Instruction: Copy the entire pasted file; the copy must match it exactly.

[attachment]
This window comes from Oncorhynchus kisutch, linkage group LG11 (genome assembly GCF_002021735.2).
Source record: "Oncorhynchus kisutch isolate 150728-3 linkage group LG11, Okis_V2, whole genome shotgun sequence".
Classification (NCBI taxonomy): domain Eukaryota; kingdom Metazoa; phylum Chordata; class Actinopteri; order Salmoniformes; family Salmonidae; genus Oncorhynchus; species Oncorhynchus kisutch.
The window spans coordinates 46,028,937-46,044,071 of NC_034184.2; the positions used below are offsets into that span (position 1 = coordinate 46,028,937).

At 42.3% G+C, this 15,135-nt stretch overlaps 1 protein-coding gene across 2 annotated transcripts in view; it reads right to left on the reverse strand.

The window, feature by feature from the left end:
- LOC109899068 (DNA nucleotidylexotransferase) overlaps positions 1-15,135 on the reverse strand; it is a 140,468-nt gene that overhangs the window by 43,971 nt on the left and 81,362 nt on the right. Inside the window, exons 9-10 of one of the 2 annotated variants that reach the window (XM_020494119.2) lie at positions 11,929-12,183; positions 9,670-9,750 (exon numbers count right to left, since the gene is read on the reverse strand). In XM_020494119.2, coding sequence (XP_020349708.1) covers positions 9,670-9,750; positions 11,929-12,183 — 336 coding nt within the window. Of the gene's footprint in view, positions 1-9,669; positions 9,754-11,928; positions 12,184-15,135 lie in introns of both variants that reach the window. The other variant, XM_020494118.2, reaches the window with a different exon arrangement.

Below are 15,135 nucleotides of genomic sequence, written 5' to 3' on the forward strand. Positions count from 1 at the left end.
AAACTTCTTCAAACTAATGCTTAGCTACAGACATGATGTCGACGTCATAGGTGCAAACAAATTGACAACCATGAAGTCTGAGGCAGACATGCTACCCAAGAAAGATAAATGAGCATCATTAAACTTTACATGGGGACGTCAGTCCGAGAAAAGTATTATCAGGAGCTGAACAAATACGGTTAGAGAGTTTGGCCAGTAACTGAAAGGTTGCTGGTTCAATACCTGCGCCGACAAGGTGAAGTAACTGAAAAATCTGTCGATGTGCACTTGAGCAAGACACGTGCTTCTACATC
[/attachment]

This window comes from Oncorhynchus kisutch, linkage group LG11 (genome assembly GCF_002021735.2).
Source record: "Oncorhynchus kisutch isolate 150728-3 linkage group LG11, Okis_V2, whole genome shotgun sequence".
Classification (NCBI taxonomy): domain Eukaryota; kingdom Metazoa; phylum Chordata; class Actinopteri; order Salmoniformes; family Salmonidae; genus Oncorhynchus; species Oncorhynchus kisutch.
The window spans coordinates 46,028,937-46,044,071 of NC_034184.2; the positions used below are offsets into that span (position 1 = coordinate 46,028,937).

At 42.3% G+C, this 15,135-nt stretch overlaps 1 protein-coding gene across 2 annotated transcripts in view; it reads right to left on the reverse strand.

The window, feature by feature from the left end:
- LOC109899068 (DNA nucleotidylexotransferase) overlaps positions 1-15,135 on the reverse strand; it is a 140,468-nt gene that overhangs the window by 43,971 nt on the left and 81,362 nt on the right. Inside the window, exons 9-10 of one of the 2 annotated variants that reach the window (XM_020494119.2) lie at positions 11,929-12,183; positions 9,670-9,750 (exon numbers count right to left, since the gene is read on the reverse strand). In XM_020494119.2, coding sequence (XP_020349708.1) covers positions 9,670-9,750; positions 11,929-12,183 — 336 coding nt within the window. Of the gene's footprint in view, positions 1-9,669; positions 9,754-11,928; positions 12,184-15,135 lie in introns of both variants that reach the window. The other variant, XM_020494118.2, reaches the window with a different exon arrangement.

Below are 15,135 nucleotides of genomic sequence, written 5' to 3' on the forward strand. Positions count from 1 at the left end.
AAACTTCTTCAAACTAATGCTTAGCTACAGACATGATGTCGACGTCATAGGTGCAAACAAATTGACAACCATGAAGTCTGAGGCAGACATGCTACCCAAGAAAGATAAATGAGCATCATTAAACTTTACATGGGGACGTCAGTCCGAGAAAAGTATTATCAGGAGCTGAACAAATACGGTTAGAGAGTTTGGCCAGTAACTGAAAGGTTGCTGGTTCAATACCTGCGCCGACAAGGTGAAGTAACTGAAAAATCTGTCGATGTGCACTTGAGCAAGACACGTGCTTCTACATC